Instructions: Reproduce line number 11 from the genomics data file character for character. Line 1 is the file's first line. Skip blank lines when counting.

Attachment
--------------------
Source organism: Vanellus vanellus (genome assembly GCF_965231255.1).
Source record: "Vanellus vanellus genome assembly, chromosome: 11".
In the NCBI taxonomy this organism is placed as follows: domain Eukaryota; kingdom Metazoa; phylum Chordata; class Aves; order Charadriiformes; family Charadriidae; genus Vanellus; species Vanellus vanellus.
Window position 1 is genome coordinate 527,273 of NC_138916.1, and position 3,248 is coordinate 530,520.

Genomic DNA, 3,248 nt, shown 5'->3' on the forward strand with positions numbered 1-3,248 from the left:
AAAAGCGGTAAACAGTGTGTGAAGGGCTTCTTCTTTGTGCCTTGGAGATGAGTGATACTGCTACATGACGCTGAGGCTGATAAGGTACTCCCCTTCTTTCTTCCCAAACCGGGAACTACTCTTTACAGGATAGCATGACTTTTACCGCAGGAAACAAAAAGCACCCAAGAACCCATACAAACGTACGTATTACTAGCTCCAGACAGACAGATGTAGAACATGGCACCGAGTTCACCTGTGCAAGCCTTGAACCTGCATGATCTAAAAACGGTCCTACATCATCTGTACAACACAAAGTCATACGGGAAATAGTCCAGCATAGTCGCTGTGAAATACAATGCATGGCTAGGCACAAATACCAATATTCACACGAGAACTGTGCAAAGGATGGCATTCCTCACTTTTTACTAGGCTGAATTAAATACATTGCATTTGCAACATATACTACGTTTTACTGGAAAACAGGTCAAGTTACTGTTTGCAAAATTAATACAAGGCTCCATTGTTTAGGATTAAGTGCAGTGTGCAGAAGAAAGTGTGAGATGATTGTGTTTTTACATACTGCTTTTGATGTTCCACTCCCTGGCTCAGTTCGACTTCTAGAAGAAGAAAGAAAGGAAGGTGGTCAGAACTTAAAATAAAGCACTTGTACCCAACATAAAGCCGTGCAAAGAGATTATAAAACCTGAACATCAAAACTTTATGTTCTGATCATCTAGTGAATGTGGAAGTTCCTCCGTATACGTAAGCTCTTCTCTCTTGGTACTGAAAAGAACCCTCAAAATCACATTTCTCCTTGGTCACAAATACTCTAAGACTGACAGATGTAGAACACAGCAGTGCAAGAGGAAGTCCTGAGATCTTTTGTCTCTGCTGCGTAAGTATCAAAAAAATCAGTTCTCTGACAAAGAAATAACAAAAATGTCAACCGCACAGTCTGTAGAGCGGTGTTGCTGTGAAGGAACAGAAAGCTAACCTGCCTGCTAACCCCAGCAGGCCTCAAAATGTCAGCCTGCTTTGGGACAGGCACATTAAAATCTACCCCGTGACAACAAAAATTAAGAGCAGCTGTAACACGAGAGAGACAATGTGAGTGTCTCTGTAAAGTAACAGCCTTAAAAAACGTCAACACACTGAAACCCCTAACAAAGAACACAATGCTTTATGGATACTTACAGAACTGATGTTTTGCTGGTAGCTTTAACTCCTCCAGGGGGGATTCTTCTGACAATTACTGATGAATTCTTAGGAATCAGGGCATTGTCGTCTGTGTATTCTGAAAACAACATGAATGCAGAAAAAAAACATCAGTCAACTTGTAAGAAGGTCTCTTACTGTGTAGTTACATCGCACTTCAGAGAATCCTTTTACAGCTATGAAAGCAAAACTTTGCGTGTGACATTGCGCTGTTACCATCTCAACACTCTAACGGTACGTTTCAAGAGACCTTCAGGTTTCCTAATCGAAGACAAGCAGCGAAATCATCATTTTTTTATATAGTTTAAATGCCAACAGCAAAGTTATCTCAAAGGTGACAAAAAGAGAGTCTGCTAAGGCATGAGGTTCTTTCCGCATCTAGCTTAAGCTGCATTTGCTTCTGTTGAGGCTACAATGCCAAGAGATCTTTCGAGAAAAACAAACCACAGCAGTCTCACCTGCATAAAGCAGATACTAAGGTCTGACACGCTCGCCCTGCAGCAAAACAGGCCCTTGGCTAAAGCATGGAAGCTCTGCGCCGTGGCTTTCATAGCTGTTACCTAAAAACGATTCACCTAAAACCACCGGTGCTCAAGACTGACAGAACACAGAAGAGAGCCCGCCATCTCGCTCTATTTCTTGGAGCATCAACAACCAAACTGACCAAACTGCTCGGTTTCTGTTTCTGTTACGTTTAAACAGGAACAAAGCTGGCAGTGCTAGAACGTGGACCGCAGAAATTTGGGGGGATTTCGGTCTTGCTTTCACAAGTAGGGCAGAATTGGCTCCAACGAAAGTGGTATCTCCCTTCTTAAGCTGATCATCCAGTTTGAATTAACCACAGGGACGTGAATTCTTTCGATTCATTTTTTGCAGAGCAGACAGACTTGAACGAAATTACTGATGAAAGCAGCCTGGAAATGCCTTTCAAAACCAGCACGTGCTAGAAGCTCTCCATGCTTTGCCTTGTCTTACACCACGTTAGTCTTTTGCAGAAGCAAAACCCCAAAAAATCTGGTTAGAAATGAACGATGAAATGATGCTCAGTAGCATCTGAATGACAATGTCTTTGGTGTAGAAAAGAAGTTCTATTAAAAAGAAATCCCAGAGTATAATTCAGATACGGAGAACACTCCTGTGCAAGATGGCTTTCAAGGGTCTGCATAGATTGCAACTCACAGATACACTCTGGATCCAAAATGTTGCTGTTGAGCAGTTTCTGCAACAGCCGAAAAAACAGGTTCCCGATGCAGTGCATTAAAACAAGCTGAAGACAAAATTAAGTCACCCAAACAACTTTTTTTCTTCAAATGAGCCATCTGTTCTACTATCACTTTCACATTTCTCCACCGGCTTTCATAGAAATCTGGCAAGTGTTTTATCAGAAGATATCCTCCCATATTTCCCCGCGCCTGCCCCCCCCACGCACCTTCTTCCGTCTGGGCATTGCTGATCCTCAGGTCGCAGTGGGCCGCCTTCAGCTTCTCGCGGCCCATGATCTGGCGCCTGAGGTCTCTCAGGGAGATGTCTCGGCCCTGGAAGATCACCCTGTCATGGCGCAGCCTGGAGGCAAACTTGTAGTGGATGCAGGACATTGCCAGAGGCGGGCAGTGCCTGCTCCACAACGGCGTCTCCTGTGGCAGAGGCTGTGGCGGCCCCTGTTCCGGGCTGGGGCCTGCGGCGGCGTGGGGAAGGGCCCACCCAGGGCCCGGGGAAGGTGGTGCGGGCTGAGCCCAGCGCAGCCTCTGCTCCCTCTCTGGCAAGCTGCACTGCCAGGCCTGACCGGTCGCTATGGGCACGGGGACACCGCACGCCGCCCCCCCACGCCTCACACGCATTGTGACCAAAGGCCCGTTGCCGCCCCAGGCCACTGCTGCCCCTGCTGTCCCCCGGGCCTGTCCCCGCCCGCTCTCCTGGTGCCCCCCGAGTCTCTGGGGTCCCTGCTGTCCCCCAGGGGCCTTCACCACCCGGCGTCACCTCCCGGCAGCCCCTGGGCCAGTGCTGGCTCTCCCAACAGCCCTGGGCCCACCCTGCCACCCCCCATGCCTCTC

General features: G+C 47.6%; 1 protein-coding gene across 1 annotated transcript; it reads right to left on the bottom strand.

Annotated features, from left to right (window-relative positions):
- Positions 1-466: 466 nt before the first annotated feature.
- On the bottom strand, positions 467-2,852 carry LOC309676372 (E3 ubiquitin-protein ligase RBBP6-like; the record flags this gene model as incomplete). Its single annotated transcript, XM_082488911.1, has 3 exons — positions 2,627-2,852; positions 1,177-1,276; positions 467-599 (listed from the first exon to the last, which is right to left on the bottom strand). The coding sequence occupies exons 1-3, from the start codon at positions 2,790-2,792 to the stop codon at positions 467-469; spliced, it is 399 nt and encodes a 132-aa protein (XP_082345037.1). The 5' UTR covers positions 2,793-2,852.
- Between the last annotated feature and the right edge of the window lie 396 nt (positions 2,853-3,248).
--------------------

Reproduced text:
- Between the last annotated feature and the right edge of the window lie 396 nt (positions 2,853-3,248).